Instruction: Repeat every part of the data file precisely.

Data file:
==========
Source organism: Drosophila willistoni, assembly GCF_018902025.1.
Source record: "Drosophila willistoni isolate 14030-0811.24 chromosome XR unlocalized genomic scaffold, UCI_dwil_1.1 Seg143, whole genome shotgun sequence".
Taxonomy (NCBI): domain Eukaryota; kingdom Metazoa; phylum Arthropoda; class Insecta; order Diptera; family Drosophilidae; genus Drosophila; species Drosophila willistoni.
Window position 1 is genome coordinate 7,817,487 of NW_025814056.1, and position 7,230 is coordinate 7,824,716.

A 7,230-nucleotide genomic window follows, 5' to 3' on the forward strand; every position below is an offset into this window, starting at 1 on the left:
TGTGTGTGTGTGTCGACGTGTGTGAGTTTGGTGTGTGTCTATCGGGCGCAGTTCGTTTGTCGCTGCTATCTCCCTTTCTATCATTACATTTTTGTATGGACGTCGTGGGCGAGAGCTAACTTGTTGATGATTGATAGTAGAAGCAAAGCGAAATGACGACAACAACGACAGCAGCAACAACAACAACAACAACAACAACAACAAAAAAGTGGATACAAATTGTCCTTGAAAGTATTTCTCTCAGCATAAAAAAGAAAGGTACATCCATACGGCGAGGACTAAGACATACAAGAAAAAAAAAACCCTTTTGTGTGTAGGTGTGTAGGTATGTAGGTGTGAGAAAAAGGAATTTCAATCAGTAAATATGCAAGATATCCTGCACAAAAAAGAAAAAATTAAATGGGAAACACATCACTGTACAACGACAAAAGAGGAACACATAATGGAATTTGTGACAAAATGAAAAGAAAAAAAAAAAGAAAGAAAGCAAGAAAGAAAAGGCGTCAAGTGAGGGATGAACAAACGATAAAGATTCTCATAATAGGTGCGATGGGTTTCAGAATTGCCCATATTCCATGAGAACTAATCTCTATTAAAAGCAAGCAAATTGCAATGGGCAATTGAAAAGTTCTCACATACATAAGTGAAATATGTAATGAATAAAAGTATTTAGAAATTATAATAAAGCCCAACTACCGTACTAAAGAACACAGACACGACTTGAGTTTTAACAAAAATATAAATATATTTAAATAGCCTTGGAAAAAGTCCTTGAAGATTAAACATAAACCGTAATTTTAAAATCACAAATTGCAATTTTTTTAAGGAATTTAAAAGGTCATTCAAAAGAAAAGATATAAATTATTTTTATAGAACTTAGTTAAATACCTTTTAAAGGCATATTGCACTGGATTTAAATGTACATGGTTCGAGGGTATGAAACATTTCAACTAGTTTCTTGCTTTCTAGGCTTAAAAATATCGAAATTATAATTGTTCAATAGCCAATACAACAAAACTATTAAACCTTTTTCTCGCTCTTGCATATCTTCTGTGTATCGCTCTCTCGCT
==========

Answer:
Source organism: Drosophila willistoni, assembly GCF_018902025.1.
Source record: "Drosophila willistoni isolate 14030-0811.24 chromosome XR unlocalized genomic scaffold, UCI_dwil_1.1 Seg143, whole genome shotgun sequence".
Taxonomy (NCBI): domain Eukaryota; kingdom Metazoa; phylum Arthropoda; class Insecta; order Diptera; family Drosophilidae; genus Drosophila; species Drosophila willistoni.
Window position 1 is genome coordinate 7,817,487 of NW_025814056.1, and position 7,230 is coordinate 7,824,716.

A 7,230-nucleotide genomic window follows, 5' to 3' on the forward strand; every position below is an offset into this window, starting at 1 on the left:
TGTGTGTGTGTGTCGACGTGTGTGAGTTTGGTGTGTGTCTATCGGGCGCAGTTCGTTTGTCGCTGCTATCTCCCTTTCTATCATTACATTTTTGTATGGACGTCGTGGGCGAGAGCTAACTTGTTGATGATTGATAGTAGAAGCAAAGCGAAATGACGACAACAACGACAGCAGCAACAACAACAACAACAACAACAACAACAAAAAAGTGGATACAAATTGTCCTTGAAAGTATTTCTCTCAGCATAAAAAAGAAAGGTACATCCATACGGCGAGGACTAAGACATACAAGAAAAAAAAAACCCTTTTGTGTGTAGGTGTGTAGGTATGTAGGTGTGAGAAAAAGGAATTTCAATCAGTAAATATGCAAGATATCCTGCACAAAAAAGAAAAAATTAAATGGGAAACACATCACTGTACAACGACAAAAGAGGAACACATAATGGAATTTGTGACAAAATGAAAAGAAAAAAAAAAAGAAAGAAAGCAAGAAAGAAAAGGCGTCAAGTGAGGGATGAACAAACGATAAAGATTCTCATAATAGGTGCGATGGGTTTCAGAATTGCCCATATTCCATGAGAACTAATCTCTATTAAAAGCAAGCAAATTGCAATGGGCAATTGAAAAGTTCTCACATACATAAGTGAAATATGTAATGAATAAAAGTATTTAGAAATTATAATAAAGCCCAACTACCGTACTAAAGAACACAGACACGACTTGAGTTTTAACAAAAATATAAATATATTTAAATAGCCTTGGAAAAAGTCCTTGAAGATTAAACATAAACCGTAATTTTAAAATCACAAATTGCAATTTTTTTAAGGAATTTAAAAGGTCATTCAAAAGAAAAGATATAAATTATTTTTATAGAACTTAGTTAAATACCTTTTAAAGGCATATTGCACTGGATTTAAATGTACATGGTTCGAGGGTATGAAACATTTCAACTAGTTTCTTGCTTTCTAGGCTTAAAAATATCGAAATTATAATTGTTCAATAGCCAATACAACAAAACTATTAAACCTTTTTCTCGCTCTTGCATATCTTCTGTGTATCGCTCTCTCGCT